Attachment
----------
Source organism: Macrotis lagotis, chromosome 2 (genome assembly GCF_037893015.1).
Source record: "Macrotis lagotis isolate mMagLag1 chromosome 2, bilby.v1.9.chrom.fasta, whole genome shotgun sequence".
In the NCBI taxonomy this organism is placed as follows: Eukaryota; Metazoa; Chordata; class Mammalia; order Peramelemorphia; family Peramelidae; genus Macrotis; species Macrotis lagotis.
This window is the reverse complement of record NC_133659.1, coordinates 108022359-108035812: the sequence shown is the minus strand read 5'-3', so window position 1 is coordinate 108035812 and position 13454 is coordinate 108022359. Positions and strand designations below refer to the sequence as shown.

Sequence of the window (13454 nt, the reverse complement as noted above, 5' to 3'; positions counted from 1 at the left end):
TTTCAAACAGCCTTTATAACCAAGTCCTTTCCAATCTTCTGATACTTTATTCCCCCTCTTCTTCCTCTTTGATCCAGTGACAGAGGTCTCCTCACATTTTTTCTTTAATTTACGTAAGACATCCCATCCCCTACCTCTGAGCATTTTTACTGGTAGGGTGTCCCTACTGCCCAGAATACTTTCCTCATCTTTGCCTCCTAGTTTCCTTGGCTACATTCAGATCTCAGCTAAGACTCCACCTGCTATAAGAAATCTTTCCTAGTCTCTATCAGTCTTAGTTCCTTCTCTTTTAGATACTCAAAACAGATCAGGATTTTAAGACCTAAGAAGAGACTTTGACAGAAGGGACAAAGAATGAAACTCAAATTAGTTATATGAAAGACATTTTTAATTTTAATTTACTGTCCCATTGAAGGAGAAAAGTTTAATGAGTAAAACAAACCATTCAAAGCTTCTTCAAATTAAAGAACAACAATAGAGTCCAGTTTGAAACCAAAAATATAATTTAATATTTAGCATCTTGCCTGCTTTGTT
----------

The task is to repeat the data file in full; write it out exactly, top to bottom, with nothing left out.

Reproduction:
Source organism: Macrotis lagotis, chromosome 2 (genome assembly GCF_037893015.1).
Source record: "Macrotis lagotis isolate mMagLag1 chromosome 2, bilby.v1.9.chrom.fasta, whole genome shotgun sequence".
In the NCBI taxonomy this organism is placed as follows: Eukaryota; Metazoa; Chordata; class Mammalia; order Peramelemorphia; family Peramelidae; genus Macrotis; species Macrotis lagotis.
This window is the reverse complement of record NC_133659.1, coordinates 108022359-108035812: the sequence shown is the minus strand read 5'-3', so window position 1 is coordinate 108035812 and position 13454 is coordinate 108022359. Positions and strand designations below refer to the sequence as shown.

Sequence of the window (13454 nt, the reverse complement as noted above, 5' to 3'; positions counted from 1 at the left end):
TTTCAAACAGCCTTTATAACCAAGTCCTTTCCAATCTTCTGATACTTTATTCCCCCTCTTCTTCCTCTTTGATCCAGTGACAGAGGTCTCCTCACATTTTTTCTTTAATTTACGTAAGACATCCCATCCCCTACCTCTGAGCATTTTTACTGGTAGGGTGTCCCTACTGCCCAGAATACTTTCCTCATCTTTGCCTCCTAGTTTCCTTGGCTACATTCAGATCTCAGCTAAGACTCCACCTGCTATAAGAAATCTTTCCTAGTCTCTATCAGTCTTAGTTCCTTCTCTTTTAGATACTCAAAACAGATCAGGATTTTAAGACCTAAGAAGAGACTTTGACAGAAGGGACAAAGAATGAAACTCAAATTAGTTATATGAAAGACATTTTTAATTTTAATTTACTGTCCCATTGAAGGAGAAAAGTTTAATGAGTAAAACAAACCATTCAAAGCTTCTTCAAATTAAAGAACAACAATAGAGTCCAGTTTGAAACCAAAAATATAATTTAATATTTAGCATCTTGCCTGCTTTGTT